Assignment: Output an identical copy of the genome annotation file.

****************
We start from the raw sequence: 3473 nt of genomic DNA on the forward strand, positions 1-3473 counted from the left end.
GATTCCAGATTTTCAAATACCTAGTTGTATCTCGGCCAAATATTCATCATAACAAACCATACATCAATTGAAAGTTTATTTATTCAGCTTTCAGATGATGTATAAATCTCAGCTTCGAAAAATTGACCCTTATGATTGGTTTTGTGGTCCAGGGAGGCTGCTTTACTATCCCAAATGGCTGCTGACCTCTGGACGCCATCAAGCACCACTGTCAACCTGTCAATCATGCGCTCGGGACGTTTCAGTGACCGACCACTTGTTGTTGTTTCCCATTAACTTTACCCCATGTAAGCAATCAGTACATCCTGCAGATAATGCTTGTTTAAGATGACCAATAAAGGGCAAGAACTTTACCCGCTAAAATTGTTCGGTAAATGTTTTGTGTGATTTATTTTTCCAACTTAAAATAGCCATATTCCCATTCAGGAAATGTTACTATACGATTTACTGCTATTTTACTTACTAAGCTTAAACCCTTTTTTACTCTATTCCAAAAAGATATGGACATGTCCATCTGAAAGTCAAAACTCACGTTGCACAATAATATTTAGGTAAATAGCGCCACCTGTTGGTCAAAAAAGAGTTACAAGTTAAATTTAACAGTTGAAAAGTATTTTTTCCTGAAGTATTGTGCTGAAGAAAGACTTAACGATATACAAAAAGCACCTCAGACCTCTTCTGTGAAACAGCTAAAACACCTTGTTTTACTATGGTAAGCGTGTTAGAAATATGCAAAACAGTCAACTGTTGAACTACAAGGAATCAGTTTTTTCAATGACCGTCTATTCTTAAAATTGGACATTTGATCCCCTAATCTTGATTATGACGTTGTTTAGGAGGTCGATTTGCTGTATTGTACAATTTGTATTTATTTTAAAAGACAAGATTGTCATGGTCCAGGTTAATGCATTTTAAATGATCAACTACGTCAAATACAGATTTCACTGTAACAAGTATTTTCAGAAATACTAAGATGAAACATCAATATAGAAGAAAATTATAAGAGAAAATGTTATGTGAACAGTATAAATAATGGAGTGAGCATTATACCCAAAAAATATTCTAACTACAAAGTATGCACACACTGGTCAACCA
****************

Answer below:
We start from the raw sequence: 3473 nt of genomic DNA on the forward strand, positions 1-3473 counted from the left end.
GATTCCAGATTTTCAAATACCTAGTTGTATCTCGGCCAAATATTCATCATAACAAACCATACATCAATTGAAAGTTTATTTATTCAGCTTTCAGATGATGTATAAATCTCAGCTTCGAAAAATTGACCCTTATGATTGGTTTTGTGGTCCAGGGAGGCTGCTTTACTATCCCAAATGGCTGCTGACCTCTGGACGCCATCAAGCACCACTGTCAACCTGTCAATCATGCGCTCGGGACGTTTCAGTGACCGACCACTTGTTGTTGTTTCCCATTAACTTTACCCCATGTAAGCAATCAGTACATCCTGCAGATAATGCTTGTTTAAGATGACCAATAAAGGGCAAGAACTTTACCCGCTAAAATTGTTCGGTAAATGTTTTGTGTGATTTATTTTTCCAACTTAAAATAGCCATATTCCCATTCAGGAAATGTTACTATACGATTTACTGCTATTTTACTTACTAAGCTTAAACCCTTTTTTACTCTATTCCAAAAAGATATGGACATGTCCATCTGAAAGTCAAAACTCACGTTGCACAATAATATTTAGGTAAATAGCGCCACCTGTTGGTCAAAAAAGAGTTACAAGTTAAATTTAACAGTTGAAAAGTATTTTTTCCTGAAGTATTGTGCTGAAGAAAGACTTAACGATATACAAAAAGCACCTCAGACCTCTTCTGTGAAACAGCTAAAACACCTTGTTTTACTATGGTAAGCGTGTTAGAAATATGCAAAACAGTCAACTGTTGAACTACAAGGAATCAGTTTTTTCAATGACCGTCTATTCTTAAAATTGGACATTTGATCCCCTAATCTTGATTATGACGTTGTTTAGGAGGTCGATTTGCTGTATTGTACAATTTGTATTTATTTTAAAAGACAAGATTGTCATGGTCCAGGTTAATGCATTTTAAATGATCAACTACGTCAAATACAGATTTCACTGTAACAAGTATTTTCAGAAATACTAAGATGAAACATCAATATAGAAGAAAATTATAAGAGAAAATGTTATGTGAACAGTATAAATAATGGAGTGAGCATTATACCCAAAAAATATTCTAACTACAAAGTATGCACACACTGGTCAACCA